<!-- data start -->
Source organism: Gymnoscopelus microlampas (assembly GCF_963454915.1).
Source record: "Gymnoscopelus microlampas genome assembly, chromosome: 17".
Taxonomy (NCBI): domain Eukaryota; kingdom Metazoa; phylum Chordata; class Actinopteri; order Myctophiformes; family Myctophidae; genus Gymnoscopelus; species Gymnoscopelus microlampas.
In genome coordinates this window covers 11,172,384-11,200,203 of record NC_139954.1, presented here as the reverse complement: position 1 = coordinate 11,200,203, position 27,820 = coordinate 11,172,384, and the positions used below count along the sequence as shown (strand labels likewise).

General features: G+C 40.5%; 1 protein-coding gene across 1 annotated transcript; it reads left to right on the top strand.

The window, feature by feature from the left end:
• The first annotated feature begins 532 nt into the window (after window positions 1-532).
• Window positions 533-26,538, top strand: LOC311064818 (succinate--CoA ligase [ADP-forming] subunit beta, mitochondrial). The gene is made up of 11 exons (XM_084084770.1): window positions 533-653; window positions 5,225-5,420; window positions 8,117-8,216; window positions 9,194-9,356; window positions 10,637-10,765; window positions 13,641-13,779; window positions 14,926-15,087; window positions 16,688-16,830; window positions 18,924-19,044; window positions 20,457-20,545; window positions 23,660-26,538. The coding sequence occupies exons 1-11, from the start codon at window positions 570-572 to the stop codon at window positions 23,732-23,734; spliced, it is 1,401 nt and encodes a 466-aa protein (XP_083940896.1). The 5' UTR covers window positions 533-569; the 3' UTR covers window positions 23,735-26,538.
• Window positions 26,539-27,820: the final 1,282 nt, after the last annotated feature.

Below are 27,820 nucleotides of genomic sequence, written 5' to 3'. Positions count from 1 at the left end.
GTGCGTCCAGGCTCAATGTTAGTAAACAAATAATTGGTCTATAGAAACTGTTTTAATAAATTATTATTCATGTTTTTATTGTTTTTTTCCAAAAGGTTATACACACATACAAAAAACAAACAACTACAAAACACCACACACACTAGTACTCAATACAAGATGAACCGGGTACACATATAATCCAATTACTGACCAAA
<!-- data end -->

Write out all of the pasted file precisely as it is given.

Source organism: Gymnoscopelus microlampas (assembly GCF_963454915.1).
Source record: "Gymnoscopelus microlampas genome assembly, chromosome: 17".
Taxonomy (NCBI): domain Eukaryota; kingdom Metazoa; phylum Chordata; class Actinopteri; order Myctophiformes; family Myctophidae; genus Gymnoscopelus; species Gymnoscopelus microlampas.
In genome coordinates this window covers 11,172,384-11,200,203 of record NC_139954.1, presented here as the reverse complement: position 1 = coordinate 11,200,203, position 27,820 = coordinate 11,172,384, and the positions used below count along the sequence as shown (strand labels likewise).

General features: G+C 40.5%; 1 protein-coding gene across 1 annotated transcript; it reads left to right on the top strand.

The window, feature by feature from the left end:
• The first annotated feature begins 532 nt into the window (after window positions 1-532).
• Window positions 533-26,538, top strand: LOC311064818 (succinate--CoA ligase [ADP-forming] subunit beta, mitochondrial). The gene is made up of 11 exons (XM_084084770.1): window positions 533-653; window positions 5,225-5,420; window positions 8,117-8,216; window positions 9,194-9,356; window positions 10,637-10,765; window positions 13,641-13,779; window positions 14,926-15,087; window positions 16,688-16,830; window positions 18,924-19,044; window positions 20,457-20,545; window positions 23,660-26,538. The coding sequence occupies exons 1-11, from the start codon at window positions 570-572 to the stop codon at window positions 23,732-23,734; spliced, it is 1,401 nt and encodes a 466-aa protein (XP_083940896.1). The 5' UTR covers window positions 533-569; the 3' UTR covers window positions 23,735-26,538.
• Window positions 26,539-27,820: the final 1,282 nt, after the last annotated feature.

Below are 27,820 nucleotides of genomic sequence, written 5' to 3'. Positions count from 1 at the left end.
GTGCGTCCAGGCTCAATGTTAGTAAACAAATAATTGGTCTATAGAAACTGTTTTAATAAATTATTATTCATGTTTTTATTGTTTTTTTCCAAAAGGTTATACACACATACAAAAAACAAACAACTACAAAACACCACACACACTAGTACTCAATACAAGATGAACCGGGTACACATATAATCCAATTACTGACCAAA